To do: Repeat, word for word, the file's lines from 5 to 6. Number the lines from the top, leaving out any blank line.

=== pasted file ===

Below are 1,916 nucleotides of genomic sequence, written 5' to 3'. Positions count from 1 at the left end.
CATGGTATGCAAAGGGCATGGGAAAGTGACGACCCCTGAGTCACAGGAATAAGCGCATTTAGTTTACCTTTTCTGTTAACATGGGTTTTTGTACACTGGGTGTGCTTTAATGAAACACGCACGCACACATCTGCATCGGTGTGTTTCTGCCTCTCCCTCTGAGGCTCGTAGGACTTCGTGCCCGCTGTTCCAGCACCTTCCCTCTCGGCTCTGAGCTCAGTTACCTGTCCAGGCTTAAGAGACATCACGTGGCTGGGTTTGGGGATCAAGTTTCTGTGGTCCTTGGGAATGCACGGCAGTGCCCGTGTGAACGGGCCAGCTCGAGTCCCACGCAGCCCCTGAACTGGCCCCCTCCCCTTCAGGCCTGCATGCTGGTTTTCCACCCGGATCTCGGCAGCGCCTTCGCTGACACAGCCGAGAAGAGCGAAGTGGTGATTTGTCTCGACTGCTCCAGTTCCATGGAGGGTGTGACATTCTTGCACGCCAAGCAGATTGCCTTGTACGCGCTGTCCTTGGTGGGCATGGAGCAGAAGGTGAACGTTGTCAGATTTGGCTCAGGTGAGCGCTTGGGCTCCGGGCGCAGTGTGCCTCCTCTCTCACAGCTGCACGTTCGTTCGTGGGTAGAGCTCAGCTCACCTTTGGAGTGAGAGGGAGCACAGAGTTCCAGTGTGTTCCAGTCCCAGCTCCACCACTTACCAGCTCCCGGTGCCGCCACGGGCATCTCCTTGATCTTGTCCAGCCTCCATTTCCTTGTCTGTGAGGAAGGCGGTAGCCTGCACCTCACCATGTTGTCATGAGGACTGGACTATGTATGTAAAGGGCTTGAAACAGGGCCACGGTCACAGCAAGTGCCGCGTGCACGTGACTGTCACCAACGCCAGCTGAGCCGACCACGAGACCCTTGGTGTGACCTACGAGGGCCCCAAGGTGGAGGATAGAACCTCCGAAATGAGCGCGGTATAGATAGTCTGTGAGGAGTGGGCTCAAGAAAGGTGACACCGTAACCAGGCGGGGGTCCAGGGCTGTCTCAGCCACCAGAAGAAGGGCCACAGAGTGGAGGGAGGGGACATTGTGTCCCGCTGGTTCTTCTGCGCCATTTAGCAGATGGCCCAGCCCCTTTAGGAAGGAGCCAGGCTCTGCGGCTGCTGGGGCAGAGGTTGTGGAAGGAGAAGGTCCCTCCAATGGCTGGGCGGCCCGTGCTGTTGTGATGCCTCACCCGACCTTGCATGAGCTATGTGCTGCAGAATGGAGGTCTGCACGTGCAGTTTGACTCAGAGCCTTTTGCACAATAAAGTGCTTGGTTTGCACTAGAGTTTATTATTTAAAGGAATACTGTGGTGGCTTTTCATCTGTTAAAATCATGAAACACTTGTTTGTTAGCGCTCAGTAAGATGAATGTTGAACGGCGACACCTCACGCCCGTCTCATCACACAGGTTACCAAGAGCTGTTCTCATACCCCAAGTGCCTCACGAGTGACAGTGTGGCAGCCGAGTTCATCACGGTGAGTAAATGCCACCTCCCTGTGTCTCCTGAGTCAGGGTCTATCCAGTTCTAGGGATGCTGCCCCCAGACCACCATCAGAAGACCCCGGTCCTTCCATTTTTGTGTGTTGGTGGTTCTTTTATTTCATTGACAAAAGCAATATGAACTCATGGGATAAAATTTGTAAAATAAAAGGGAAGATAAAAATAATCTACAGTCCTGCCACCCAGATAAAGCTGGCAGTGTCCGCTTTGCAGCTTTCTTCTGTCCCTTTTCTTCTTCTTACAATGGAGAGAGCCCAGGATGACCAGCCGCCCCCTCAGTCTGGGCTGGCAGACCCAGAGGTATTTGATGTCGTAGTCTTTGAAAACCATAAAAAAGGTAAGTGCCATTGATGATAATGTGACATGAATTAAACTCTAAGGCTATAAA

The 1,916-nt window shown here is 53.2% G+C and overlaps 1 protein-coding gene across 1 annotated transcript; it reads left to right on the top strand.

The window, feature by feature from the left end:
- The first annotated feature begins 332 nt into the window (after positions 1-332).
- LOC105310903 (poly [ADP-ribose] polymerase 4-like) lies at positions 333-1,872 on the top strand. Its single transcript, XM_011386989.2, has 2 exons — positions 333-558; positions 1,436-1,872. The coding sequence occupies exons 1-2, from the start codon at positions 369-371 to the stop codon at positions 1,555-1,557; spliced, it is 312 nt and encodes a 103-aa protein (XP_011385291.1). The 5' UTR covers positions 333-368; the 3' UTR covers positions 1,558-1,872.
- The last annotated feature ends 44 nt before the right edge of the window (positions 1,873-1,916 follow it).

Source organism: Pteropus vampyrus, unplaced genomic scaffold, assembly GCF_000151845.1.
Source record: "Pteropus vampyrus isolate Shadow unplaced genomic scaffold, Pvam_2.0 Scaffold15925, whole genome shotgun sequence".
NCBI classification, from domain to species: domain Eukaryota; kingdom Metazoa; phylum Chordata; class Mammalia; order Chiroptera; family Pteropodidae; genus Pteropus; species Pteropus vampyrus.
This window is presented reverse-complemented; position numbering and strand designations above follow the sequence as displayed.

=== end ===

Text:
- The first annotated feature begins 332 nt into the window (after positions 1-332).
- LOC105310903 (poly [ADP-ribose] polymerase 4-like) lies at positions 333-1,872 on the top strand. Its single transcript, XM_011386989.2, has 2 exons — positions 333-558; positions 1,436-1,872. The coding sequence occupies exons 1-2, from the start codon at positions 369-371 to the stop codon at positions 1,555-1,557; spliced, it is 312 nt and encodes a 103-aa protein (XP_011385291.1). The 5' UTR covers positions 333-368; the 3' UTR covers positions 1,558-1,872.